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Citing Economies of Scale, viNGN CEO Says It's Not Cost Effective For ISPs to Provide Fiber-to-Home Internet in USVI

Business Published On July 27, 2022 05:53 AM
Elesha George | July 27, 2022 05:53:23 AM

Laying fiber cable for highspeed internet. By GETTY IMAGES

Stephan Adams, president and CEO of the V.I. Next Generation Network (viNGN) and director of the USVI Broadband Office has told senators that it is not commercially viable to provide Virgin Islanders with fiber-to-home internet and for internet service providers (ISPs) to offer higher internet speeds at a cheaper rate in the territory. 

Fiber-to-home internet requires the connection of underground fiber directly to individual buildings in order to provide fast and reliable service; but it is a less cost-effective method when compared to providing internet using coaxial cables. 

Mr. Adams told legislators on Tuesday that “fiber-to-home is the last mile” and that what is important now is to ensure that every neighborhood has some connectivity to broadband through the expansion of viNGN's WiFi service.

“Fiber-to-the home is a very laudable exercise and it’s something that should occur, however we don’t know what that price is going to be,” Mr. Adams said, adding that the idea of 5G would also be “extremely difficult” to construct in the Virgin Islands. 

According to the CEO, wireless internet, which has proven to be less dependable particularly during disasters, is more realistic in the current environment, highlighting that service providers will never get their return on investment for the middle-mile networks they have already laid down.

“The population density isn’t here to get the economic return on that type of investment," he noted, explaining that “we have three middle mile networks and we have 100,000 residents on a good Census day. The math doesn’t work from the standpoint of investment. Each one of these networks cost $100 million. So, we have $300 million worth of fiber in the ground for 100,000 residents so you don’t get the economies of scale on the investment."

“The ISPs are challenged because their infrastructure cost for equipment is the same for one island as it would be for one neighborhood in Oakland, but we in Oakland we have so many people who use that so the economics aren’t there,” explained Mr. Adams, who is from Oakland, California. 

His comments were in response to a slew of questions asked by some members on the Committee on Housing, Transportation and Telecommunications during a hearing Tuesday. 

Senators Janelle Sarauw, Kurt Vialet, and Dwayne Degraff all questioned the unavailability of proper internet service island-wide. 

"We talk about remote work, you can't afford $150 in slow boat-to-China internet and still paying an exorbitant WAPA cost and everything else," Ms. Sarauw said. 

“When I hear that viNGN has some of the fastest speeds in the world, as a Virgin Islander I stick my chest out. It makes some proud to hear that but I'm not seeing it," Mr. DeGraff added.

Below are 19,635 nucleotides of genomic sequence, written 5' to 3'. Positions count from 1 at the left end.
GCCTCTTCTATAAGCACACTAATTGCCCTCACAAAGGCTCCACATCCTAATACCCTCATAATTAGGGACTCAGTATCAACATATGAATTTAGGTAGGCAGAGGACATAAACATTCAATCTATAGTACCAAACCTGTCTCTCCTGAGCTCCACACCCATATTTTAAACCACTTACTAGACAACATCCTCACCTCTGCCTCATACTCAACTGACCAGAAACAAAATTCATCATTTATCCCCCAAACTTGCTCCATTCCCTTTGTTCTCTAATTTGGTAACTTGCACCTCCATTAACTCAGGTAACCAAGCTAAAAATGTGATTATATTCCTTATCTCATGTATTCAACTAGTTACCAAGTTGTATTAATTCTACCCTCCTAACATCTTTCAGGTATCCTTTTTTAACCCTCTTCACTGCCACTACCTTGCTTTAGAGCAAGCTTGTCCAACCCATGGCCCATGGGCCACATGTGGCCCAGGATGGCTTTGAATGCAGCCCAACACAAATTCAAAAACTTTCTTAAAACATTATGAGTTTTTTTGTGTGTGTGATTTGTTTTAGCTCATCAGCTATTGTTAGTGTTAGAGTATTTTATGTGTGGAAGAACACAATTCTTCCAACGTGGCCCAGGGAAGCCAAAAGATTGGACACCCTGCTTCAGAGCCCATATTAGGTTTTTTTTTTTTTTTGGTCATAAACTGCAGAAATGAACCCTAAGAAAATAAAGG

Asked by Mr. DeGraff about increasing its own internet speeds, Mr. Adams noted that viNGN cannot provide last-mile service based on its charter agreement and so is limited in the service it can provide. And while Mr. Adams noted that he was not advocating for that outcome, he also suggested that a more practical way to get higher internet speeds at a more affordable cost, is to eliminate the use of multiple internet service providers in the territory.

The discussion, prompted by Mr. DeGraff, veered into possibly changing legislation to make viNGN a carrier but Senate President Donna Frett-Gregory and Chair on the Committee on Housing, Transportation and Telecommunications, Senator Marvin Blyden, quickly turned it down noting that passing such legislation would mean the loss of jobs.

Mr. Adams was hopeful, however, that with viNGN subsidizing the cost of operations, internet service providers will be able to lower their costs eventually. 

“One of the goals of this program and one of the central aims of mine with the ISPs is to be able to help them with their cost structure. The more monies that viNGN can help the ISPs lower their capital cost in building up their networks and providing fiber, the better it is,” he said.

Mr. Vialet however noted that there was no way to guarantee that after spending so much money, that the ISPs would lower their prices. 

“At the end of the day after receiving all of these federal funds, if we still paying the same thing and getting the same service then to me it just doesn’t make sense," remarked Mr. Vialet, who wanted to know how viNGN was proposing to use a $10.8 million grant from ARPA to support telemedicine and to increase the general community's WiFi access.

Meanwhile, prompted by a question from Ms. Frett-Gregory regarding the expansion of the territory’s middle mile infrastructure to other Caribbean islands, Mr. Adams shared that viNGN is currently running tests to verify the capability of connecting internet from the USVI to Tortola in the British Virgin Islands. 

“I personally have written a strategy document for that and some of the new technologies that we are using from Google is an experiment to be able to connect the Virgin Islands to Tortola specifically,” he said. 

Mr. Adams said that in the meantime, the V.I. Water and Power Authority continues to build conduits to homes that viNGN can use to provide fiber to residents in Frederiksted.

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